Employers may prohibit their staff from wearing headscarves and other religious symbols, even if this has the practical effect of treating believers unequally. But then they must demonstrate that their customers want this, the European Court of Justice has ruled.
This can be done, for example, if parents ask the leader of their daycare centre not to wear a cross around their neck.
The Luxembourg court previously allowed employers to ask their employees to dress neutrally. At least if that rule applies to all staff and is not explicitly intended to prevent, for example, Muslim women from wearing a headscarf or Christians from wearing a sign of the cross. Then there is no direct discrimination.
But in practice, such a neutrality rule can turn out like this, the court acknowledges. After all, this hinders employees who, based on their faith or conviction, want to dress up in a certain way more than others. However, that is also allowed, provided customers demonstrably appreciate it or if colleagues could otherwise get into an argument. Then the employer has a real interest in it, and that is justified.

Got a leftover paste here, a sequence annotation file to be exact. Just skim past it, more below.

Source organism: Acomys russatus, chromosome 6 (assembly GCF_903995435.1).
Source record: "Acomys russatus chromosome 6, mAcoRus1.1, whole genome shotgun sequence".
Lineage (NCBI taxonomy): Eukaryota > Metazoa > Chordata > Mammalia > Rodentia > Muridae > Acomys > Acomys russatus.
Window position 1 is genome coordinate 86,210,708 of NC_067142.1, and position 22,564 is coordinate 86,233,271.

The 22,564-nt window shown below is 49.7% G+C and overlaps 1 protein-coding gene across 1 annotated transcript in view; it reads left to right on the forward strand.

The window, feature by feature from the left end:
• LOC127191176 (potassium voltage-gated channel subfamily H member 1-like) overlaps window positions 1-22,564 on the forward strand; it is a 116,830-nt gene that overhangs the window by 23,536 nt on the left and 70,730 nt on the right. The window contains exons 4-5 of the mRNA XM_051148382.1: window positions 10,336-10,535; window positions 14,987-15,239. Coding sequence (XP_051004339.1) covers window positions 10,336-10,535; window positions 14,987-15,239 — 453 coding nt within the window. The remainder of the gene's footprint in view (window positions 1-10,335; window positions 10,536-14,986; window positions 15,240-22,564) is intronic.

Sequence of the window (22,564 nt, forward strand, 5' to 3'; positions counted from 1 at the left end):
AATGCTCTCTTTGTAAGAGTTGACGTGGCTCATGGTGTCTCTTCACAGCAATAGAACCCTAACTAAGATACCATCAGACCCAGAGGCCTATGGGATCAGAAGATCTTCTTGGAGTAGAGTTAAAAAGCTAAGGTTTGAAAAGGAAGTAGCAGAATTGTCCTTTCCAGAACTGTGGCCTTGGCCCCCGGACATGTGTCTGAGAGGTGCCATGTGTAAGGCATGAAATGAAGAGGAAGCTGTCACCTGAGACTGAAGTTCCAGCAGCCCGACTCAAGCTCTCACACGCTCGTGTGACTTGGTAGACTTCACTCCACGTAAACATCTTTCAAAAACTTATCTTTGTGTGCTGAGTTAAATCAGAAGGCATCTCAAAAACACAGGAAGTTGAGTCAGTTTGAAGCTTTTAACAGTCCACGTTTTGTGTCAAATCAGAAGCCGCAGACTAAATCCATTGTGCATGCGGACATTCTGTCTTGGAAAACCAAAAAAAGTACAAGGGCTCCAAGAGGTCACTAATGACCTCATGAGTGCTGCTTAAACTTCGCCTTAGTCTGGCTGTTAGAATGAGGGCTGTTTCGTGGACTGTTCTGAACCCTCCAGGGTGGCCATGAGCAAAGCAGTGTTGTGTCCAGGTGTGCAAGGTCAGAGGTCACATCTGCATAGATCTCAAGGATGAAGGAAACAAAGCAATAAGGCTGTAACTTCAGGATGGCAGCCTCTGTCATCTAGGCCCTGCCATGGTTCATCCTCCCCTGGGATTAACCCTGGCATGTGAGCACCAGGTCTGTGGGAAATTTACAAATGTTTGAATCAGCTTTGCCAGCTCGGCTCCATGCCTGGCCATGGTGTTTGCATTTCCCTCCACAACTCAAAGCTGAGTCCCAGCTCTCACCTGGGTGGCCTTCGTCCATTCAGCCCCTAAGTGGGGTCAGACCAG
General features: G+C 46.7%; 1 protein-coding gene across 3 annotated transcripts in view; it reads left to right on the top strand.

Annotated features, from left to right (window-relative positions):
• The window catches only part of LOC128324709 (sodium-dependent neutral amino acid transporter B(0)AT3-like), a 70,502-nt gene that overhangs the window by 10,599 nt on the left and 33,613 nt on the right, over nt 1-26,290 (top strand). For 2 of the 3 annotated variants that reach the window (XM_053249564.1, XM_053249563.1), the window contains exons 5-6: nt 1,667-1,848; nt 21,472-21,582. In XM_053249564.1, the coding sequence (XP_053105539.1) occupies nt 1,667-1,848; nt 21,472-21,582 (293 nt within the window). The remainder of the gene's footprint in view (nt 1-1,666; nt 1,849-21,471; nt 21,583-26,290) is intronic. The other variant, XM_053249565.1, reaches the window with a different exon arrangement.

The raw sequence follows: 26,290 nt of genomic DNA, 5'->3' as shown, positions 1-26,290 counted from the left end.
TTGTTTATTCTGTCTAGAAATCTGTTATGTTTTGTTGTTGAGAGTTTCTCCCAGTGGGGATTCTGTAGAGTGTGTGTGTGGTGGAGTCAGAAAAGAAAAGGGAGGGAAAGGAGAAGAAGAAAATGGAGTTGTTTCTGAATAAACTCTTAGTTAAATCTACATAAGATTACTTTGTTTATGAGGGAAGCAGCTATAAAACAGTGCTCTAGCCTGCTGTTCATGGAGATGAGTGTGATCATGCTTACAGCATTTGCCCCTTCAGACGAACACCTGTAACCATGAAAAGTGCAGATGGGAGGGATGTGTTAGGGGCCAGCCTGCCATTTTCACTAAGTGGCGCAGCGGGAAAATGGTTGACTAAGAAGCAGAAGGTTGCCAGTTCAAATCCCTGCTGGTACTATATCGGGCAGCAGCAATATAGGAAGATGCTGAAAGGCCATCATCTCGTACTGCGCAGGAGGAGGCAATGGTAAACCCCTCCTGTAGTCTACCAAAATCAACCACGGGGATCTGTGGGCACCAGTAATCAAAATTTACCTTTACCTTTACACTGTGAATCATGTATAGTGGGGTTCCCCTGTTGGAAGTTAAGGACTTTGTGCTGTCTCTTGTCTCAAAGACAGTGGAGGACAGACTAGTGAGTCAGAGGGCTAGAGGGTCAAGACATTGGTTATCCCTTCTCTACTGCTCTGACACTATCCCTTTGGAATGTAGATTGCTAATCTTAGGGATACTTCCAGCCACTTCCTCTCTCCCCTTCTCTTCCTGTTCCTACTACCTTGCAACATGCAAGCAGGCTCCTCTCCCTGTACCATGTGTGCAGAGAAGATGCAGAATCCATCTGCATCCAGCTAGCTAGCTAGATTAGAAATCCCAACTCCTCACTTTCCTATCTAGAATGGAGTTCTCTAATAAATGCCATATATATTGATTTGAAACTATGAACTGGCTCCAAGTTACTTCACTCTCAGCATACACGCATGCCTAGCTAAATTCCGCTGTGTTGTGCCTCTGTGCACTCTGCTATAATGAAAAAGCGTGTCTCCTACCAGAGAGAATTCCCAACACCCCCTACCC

Employers cannot distinguish between large, immediately striking religious signs, such as a skullcap, headscarf or turban, and smaller variants such as a modest cross necklace. That would disadvantage people who have a belief or belief that simply uses very visible symbols. Thus, neutral is neutral, the court finds.